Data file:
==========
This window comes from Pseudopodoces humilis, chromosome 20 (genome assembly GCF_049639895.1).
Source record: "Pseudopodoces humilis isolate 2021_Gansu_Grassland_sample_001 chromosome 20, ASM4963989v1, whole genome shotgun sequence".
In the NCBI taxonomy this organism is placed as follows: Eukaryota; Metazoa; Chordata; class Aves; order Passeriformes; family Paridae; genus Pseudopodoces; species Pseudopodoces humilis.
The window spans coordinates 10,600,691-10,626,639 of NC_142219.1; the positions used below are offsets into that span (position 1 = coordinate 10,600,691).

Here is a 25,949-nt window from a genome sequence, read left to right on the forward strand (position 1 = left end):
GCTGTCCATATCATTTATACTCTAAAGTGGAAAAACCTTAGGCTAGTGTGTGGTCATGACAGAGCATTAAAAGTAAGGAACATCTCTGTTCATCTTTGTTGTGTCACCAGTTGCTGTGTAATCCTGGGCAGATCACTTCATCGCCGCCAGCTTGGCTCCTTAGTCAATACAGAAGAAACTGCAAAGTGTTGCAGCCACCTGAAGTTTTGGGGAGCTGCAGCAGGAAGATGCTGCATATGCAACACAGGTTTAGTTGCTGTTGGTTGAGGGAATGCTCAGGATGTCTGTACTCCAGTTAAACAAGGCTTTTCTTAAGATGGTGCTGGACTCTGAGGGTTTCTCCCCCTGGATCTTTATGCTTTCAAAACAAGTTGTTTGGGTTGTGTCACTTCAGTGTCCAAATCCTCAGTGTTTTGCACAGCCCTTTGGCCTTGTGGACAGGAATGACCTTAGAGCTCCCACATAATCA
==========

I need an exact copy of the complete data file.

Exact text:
This window comes from Pseudopodoces humilis, chromosome 20 (genome assembly GCF_049639895.1).
Source record: "Pseudopodoces humilis isolate 2021_Gansu_Grassland_sample_001 chromosome 20, ASM4963989v1, whole genome shotgun sequence".
In the NCBI taxonomy this organism is placed as follows: Eukaryota; Metazoa; Chordata; class Aves; order Passeriformes; family Paridae; genus Pseudopodoces; species Pseudopodoces humilis.
The window spans coordinates 10,600,691-10,626,639 of NC_142219.1; the positions used below are offsets into that span (position 1 = coordinate 10,600,691).

Here is a 25,949-nt window from a genome sequence, read left to right on the forward strand (position 1 = left end):
GCTGTCCATATCATTTATACTCTAAAGTGGAAAAACCTTAGGCTAGTGTGTGGTCATGACAGAGCATTAAAAGTAAGGAACATCTCTGTTCATCTTTGTTGTGTCACCAGTTGCTGTGTAATCCTGGGCAGATCACTTCATCGCCGCCAGCTTGGCTCCTTAGTCAATACAGAAGAAACTGCAAAGTGTTGCAGCCACCTGAAGTTTTGGGGAGCTGCAGCAGGAAGATGCTGCATATGCAACACAGGTTTAGTTGCTGTTGGTTGAGGGAATGCTCAGGATGTCTGTACTCCAGTTAAACAAGGCTTTTCTTAAGATGGTGCTGGACTCTGAGGGTTTCTCCCCCTGGATCTTTATGCTTTCAAAACAAGTTGTTTGGGTTGTGTCACTTCAGTGTCCAAATCCTCAGTGTTTTGCACAGCCCTTTGGCCTTGTGGACAGGAATGACCTTAGAGCTCCCACATAATCA